Following Russia’s invasion of Ukraine, the International Energy Agency (IEA) and the European Commission (EC) devised plans to rapidly reduce the EU’s imports of Russian natural gas. Russian pipeline gas supplies to the European Union amounted to approximately 155 billion cubic meters (bcm) in 2021, including 14 bcm of liquified natural gas (LNG). Replacing this volume entirely within one year would be impossible. However, the IEA and the EC estimate that a reduction of one- to two-thirds is achievable by the end of 2022 based on lowering gas demand and finding alternative gas supplies. This wide range is indicative of just how challenging this effort will be.
In this piece, Anne-Sophie Corbeau, a global research scholar with the Center on Global Energy Policy, answers questions about the EU’s plans to replace Russian gas with supply from alternative sources.
How much of the EU’s Russian gas imports can be replaced by other pipeline gas suppliers in the short term?
Both the IEA and the EC expect an additional 10 bcm from domestic gas production and pipeline gas suppliers. The author estimates that this is achievable based on the following:
How much more LNG can Europe take in 2022?
Europe imported about 80 bcm of LNG in 2021, and could take more to reduce reliance on Russia in 2022. However, the IEA and the EC disagree on how much LNG Europe could realistically take. The IEA’s analysis projects that an increase of 20 bcm is possible, while the EC indicates the ramp up could reach 50 bcm, implying total European imports of 130 bcm. Reaching levels of 130 bcm of LNG in 2022 could face two significant constraints: the amount of LNG that can be diverted to Europe (including to replace Russian LNG imports) and the limitations imposed by Europe’s LNG terminals.
For the EU to achieve a total import level of 130 bcm, it would need to take a proactive stance and hope that all the stars align. Global LNG trade will likely increase by around 20 bcm in 2022 as a result of several LNG plants coming online in the US (Calcasieu, Sabine Pass Train 6) and the Snøhvit facility restarting. There may be some upside from facilities with spare capacity. Egypt, for instance, could increase its LNG export if it gets more gas from Israel. However, Europe’s ability to attract all this incremental LNG supply depends on some countries being able to continue to import Russian LNG; if they are banned from doing so, the EC’s plan is unachievable.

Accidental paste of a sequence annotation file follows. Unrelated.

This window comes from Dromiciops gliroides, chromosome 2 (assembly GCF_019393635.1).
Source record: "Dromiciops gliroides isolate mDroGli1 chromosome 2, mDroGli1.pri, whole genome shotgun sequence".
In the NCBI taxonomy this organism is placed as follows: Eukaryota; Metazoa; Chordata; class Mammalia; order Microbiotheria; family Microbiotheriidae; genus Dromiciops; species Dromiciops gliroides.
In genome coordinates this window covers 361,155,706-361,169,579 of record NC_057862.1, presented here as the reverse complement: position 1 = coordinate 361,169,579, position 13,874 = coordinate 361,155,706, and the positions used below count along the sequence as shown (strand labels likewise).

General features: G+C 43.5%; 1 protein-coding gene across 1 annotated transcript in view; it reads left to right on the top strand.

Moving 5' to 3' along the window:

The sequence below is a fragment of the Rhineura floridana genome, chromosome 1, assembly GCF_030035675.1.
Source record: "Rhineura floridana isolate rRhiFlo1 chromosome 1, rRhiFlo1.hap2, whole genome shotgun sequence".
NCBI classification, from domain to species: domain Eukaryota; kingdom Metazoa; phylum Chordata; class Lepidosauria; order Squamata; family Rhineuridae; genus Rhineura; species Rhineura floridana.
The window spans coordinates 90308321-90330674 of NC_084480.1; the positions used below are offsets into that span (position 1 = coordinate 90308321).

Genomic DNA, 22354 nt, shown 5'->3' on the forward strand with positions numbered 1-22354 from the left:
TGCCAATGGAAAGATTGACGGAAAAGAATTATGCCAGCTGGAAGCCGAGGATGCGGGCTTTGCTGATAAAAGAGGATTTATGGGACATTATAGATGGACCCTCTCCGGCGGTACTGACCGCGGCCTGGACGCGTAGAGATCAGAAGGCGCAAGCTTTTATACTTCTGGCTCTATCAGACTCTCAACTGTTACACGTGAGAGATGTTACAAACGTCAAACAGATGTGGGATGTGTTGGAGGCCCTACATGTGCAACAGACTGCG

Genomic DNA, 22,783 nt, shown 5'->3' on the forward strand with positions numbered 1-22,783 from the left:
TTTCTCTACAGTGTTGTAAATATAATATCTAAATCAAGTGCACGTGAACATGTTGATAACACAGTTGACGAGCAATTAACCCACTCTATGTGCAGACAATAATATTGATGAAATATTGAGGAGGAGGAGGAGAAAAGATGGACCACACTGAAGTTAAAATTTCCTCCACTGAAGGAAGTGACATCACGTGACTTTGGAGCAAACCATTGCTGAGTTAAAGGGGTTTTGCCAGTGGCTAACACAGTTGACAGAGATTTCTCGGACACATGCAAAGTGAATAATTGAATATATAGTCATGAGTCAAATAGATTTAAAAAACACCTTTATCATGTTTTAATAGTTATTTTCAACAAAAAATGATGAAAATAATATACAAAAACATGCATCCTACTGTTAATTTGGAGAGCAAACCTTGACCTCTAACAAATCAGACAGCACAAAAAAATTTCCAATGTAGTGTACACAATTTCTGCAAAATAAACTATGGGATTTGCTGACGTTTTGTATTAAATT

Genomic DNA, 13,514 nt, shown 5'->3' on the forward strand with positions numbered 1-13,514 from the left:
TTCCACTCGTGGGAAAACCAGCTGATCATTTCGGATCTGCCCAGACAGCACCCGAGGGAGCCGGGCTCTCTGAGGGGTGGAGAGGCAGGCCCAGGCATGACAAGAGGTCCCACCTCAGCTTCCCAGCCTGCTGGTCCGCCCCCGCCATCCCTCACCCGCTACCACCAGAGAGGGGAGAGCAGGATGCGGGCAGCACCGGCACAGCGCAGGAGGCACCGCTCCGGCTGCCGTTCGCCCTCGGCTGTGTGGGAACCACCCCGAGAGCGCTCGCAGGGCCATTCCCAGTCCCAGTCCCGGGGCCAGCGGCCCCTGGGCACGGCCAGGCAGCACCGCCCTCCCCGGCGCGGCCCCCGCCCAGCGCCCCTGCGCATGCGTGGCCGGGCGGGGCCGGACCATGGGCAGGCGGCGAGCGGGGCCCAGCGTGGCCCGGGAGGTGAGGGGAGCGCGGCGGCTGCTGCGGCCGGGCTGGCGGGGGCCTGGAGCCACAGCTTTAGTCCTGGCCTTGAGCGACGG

In addition to capturing 20 bcm of incremental LNG supply, the EU will need to meet the more difficult challenge of attracting 30 bcm of LNG away from Asia and other importing regions, unless high gas prices significantly damp demand. Europe will need to outbid other regions for the whole year and beyond. Europe did manage to obtain additional LNG in January 2022 because the market allocated spot cargoes to the region offering the highest netbacks, and Asia did not need the LNG. Qatar has indicated that most of its volume is locked into long-term contracts with mainly Asian buyers, such that the amount of divertible volume that can be shipped to Europe is only 10-15 percent.
The following is a short breakdown of market conditions in key LNG-importing regions:
What about LNG terminals?
This is an important question. According to the International Group of Liquefied Natural Gas Importers (GIIGNL), the EU’s regasification capacity amounts to 170 bcm. But 75 bcm of capacity is located in Iberia, which only imports around 25 bcm. For the EU to import at levels of 130 bcm of LNG in 2022, areas beyond Iberia will need to import 105 bcm on less than 100 bcm of capacity (assuming that Iberia’s LNG import levels remain the same). Although regasification can occasionally be operated above nameplate capacity, this may not be achievable for all terminals and for a long period of time.
The following three actions will be needed for the EU to ramp up LNG imports by 50 bcm:
Beyond 2022, if Europe wants to sustainably import large quantities of LNG, it will need to build new LNG import terminals.
 International Energy Agency, “A 10-Point Plan to Reduce the European Union’s Reliance on Russian Natural Gas,” March 2022, https://www.iea.org/reports/a-10-point-plan-to-reduce-the-european-unions-reliance-on-russian-natural-gashttps://ec.europa.eu/commission/presscorner/detail/en/IP_22_1511.
 Norwegian Petroleum Directorate, “Production Figures December 2021,” January 20, 2022, https://www.npd.no/en/facts/news/Production-figures/2022/production-figures-december-2021/https://www.npd.no/en/facts/news/Production-figures/2022/production-figures-january-2022/.
 Reuters, “Netherlands Nearly Doubles Estimated Groningen Gas Output to Secure Supply,” January 6, 2022, https://www.reuters.com/markets/commodities/netherlands-nearly-doubles-estimated-groningen-gas-output-secure-supply-2022-01-06/.
 David O’Byrne, “Azerbaijan to Europe’s Rescue,” Eurasianet, January 31, 2022, https://eurasianet.org/azerbaijan-to-europes-rescue.
 Maha El Dahan, “Qatar Says ‘Almost Impossible’ to Quickly Replace Russian Supplies to Europe,” Reuters, February 22, 2022, https://www.reuters.com/article/qatar-lng-uk-supply-idAFKBN2KR137.
 Rainfalls were significant in Brazil in early 2022.
 GIIGNL, “GIIGNL Annual Report 2021,” April 26, 2021, https://giignl.org/resources2/.
 Europe’s total regasification capacity amounts to 250 bcm per year, including Turkey (34 bcm) and the UK (48 bcm).
 The ability of LNG terminals to be operated above nameplate capacity depends on numerous factors, including the jetty, the amount of LNG storage, and pipeline capacity.
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